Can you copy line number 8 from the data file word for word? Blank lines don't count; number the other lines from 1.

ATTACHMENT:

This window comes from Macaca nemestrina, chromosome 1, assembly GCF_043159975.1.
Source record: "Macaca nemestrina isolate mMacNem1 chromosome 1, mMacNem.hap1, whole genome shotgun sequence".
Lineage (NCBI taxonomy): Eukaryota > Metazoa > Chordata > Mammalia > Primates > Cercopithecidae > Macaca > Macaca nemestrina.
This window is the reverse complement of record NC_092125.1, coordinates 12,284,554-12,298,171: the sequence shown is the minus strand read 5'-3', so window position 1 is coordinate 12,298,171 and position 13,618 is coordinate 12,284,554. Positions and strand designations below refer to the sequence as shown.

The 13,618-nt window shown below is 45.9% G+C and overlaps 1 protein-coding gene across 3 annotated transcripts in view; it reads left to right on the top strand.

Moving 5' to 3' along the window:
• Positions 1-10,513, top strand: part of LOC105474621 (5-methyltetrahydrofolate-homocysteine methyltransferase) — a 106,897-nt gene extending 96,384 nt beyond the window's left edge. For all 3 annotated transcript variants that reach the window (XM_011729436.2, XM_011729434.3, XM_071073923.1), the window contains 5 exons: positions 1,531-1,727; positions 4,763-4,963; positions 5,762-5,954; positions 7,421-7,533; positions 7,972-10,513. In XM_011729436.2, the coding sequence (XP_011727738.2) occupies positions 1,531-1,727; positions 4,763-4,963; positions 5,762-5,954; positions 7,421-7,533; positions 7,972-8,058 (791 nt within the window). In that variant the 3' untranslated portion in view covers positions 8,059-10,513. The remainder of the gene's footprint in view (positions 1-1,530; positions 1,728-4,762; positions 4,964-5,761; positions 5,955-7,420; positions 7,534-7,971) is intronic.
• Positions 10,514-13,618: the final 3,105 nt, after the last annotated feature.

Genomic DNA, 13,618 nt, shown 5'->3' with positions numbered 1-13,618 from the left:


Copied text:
• Positions 10,514-13,618: the final 3,105 nt, after the last annotated feature.